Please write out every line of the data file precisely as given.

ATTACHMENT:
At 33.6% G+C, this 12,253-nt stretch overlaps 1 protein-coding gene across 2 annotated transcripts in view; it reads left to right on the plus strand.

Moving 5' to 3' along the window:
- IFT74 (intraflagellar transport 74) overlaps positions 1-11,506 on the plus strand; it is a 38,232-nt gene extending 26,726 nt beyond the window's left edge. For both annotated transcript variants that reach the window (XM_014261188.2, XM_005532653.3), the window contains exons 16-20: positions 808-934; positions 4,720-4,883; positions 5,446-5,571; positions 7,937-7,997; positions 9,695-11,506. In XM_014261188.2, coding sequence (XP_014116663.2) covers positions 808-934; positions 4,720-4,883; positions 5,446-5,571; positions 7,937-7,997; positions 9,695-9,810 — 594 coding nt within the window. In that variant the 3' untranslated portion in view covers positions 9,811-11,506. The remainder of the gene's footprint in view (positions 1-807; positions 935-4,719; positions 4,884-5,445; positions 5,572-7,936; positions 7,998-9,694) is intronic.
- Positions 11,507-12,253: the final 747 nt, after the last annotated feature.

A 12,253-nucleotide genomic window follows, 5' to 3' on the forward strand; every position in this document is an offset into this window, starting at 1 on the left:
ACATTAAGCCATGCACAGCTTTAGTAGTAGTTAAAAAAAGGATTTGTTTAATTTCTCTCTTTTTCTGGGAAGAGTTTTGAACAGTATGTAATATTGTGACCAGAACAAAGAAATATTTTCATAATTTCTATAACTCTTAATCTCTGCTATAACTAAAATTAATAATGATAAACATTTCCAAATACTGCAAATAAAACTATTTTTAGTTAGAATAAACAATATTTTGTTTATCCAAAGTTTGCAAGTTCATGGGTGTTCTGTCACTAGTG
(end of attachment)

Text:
At 33.6% G+C, this 12,253-nt stretch overlaps 1 protein-coding gene across 2 annotated transcripts in view; it reads left to right on the plus strand.

Moving 5' to 3' along the window:
- IFT74 (intraflagellar transport 74) overlaps positions 1-11,506 on the plus strand; it is a 38,232-nt gene extending 26,726 nt beyond the window's left edge. For both annotated transcript variants that reach the window (XM_014261188.2, XM_005532653.3), the window contains exons 16-20: positions 808-934; positions 4,720-4,883; positions 5,446-5,571; positions 7,937-7,997; positions 9,695-11,506. In XM_014261188.2, coding sequence (XP_014116663.2) covers positions 808-934; positions 4,720-4,883; positions 5,446-5,571; positions 7,937-7,997; positions 9,695-9,810 — 594 coding nt within the window. In that variant the 3' untranslated portion in view covers positions 9,811-11,506. The remainder of the gene's footprint in view (positions 1-807; positions 935-4,719; positions 4,884-5,445; positions 5,572-7,936; positions 7,998-9,694) is intronic.
- Positions 11,507-12,253: the final 747 nt, after the last annotated feature.

A 12,253-nucleotide genomic window follows, 5' to 3' on the forward strand; every position in this document is an offset into this window, starting at 1 on the left:
ACATTAAGCCATGCACAGCTTTAGTAGTAGTTAAAAAAAGGATTTGTTTAATTTCTCTCTTTTTCTGGGAAGAGTTTTGAACAGTATGTAATATTGTGACCAGAACAAAGAAATATTTTCATAATTTCTATAACTCTTAATCTCTGCTATAACTAAAATTAATAATGATAAACATTTCCAAATACTGCAAATAAAACTATTTTTAGTTAGAATAAACAATATTTTGTTTATCCAAAGTTTGCAAGTTCATGGGTGTTCTGTCACTAGTG